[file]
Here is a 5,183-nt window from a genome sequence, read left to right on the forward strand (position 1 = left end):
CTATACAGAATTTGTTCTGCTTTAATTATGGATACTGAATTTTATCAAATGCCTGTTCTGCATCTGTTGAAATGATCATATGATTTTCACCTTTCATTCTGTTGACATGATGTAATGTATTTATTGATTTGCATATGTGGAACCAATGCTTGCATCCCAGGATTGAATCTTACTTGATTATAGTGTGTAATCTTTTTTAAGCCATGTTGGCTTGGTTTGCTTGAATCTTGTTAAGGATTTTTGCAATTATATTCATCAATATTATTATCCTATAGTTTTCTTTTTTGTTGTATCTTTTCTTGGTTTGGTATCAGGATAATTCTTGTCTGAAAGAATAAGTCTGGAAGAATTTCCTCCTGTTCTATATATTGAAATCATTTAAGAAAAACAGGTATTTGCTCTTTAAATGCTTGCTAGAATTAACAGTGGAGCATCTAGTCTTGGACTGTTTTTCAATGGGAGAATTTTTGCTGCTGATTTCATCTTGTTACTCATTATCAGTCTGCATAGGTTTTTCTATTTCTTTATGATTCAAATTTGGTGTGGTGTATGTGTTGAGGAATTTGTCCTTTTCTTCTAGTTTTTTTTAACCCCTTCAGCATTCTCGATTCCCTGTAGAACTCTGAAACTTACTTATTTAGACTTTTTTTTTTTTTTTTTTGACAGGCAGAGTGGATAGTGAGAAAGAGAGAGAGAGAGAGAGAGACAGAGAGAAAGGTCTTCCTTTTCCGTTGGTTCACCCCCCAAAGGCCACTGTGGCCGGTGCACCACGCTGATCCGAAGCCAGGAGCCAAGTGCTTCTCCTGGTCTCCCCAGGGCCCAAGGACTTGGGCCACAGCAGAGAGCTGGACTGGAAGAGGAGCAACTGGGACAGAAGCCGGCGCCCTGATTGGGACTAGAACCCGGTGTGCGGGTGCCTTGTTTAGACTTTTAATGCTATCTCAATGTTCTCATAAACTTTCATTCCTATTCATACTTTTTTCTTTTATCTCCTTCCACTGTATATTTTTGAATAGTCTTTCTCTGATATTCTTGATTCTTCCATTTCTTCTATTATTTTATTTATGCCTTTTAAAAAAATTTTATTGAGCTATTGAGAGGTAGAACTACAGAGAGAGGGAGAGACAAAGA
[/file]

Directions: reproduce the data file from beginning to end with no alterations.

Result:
Here is a 5,183-nt window from a genome sequence, read left to right on the forward strand (position 1 = left end):
CTATACAGAATTTGTTCTGCTTTAATTATGGATACTGAATTTTATCAAATGCCTGTTCTGCATCTGTTGAAATGATCATATGATTTTCACCTTTCATTCTGTTGACATGATGTAATGTATTTATTGATTTGCATATGTGGAACCAATGCTTGCATCCCAGGATTGAATCTTACTTGATTATAGTGTGTAATCTTTTTTAAGCCATGTTGGCTTGGTTTGCTTGAATCTTGTTAAGGATTTTTGCAATTATATTCATCAATATTATTATCCTATAGTTTTCTTTTTTGTTGTATCTTTTCTTGGTTTGGTATCAGGATAATTCTTGTCTGAAAGAATAAGTCTGGAAGAATTTCCTCCTGTTCTATATATTGAAATCATTTAAGAAAAACAGGTATTTGCTCTTTAAATGCTTGCTAGAATTAACAGTGGAGCATCTAGTCTTGGACTGTTTTTCAATGGGAGAATTTTTGCTGCTGATTTCATCTTGTTACTCATTATCAGTCTGCATAGGTTTTTCTATTTCTTTATGATTCAAATTTGGTGTGGTGTATGTGTTGAGGAATTTGTCCTTTTCTTCTAGTTTTTTTTAACCCCTTCAGCATTCTCGATTCCCTGTAGAACTCTGAAACTTACTTATTTAGACTTTTTTTTTTTTTTTTTTGACAGGCAGAGTGGATAGTGAGAAAGAGAGAGAGAGAGAGAGAGACAGAGAGAAAGGTCTTCCTTTTCCGTTGGTTCACCCCCCAAAGGCCACTGTGGCCGGTGCACCACGCTGATCCGAAGCCAGGAGCCAAGTGCTTCTCCTGGTCTCCCCAGGGCCCAAGGACTTGGGCCACAGCAGAGAGCTGGACTGGAAGAGGAGCAACTGGGACAGAAGCCGGCGCCCTGATTGGGACTAGAACCCGGTGTGCGGGTGCCTTGTTTAGACTTTTAATGCTATCTCAATGTTCTCATAAACTTTCATTCCTATTCATACTTTTTTCTTTTATCTCCTTCCACTGTATATTTTTGAATAGTCTTTCTCTGATATTCTTGATTCTTCCATTTCTTCTATTATTTTATTTATGCCTTTTAAAAAAATTTTATTGAGCTATTGAGAGGTAGAACTACAGAGAGAGGGAGAGACAAAGA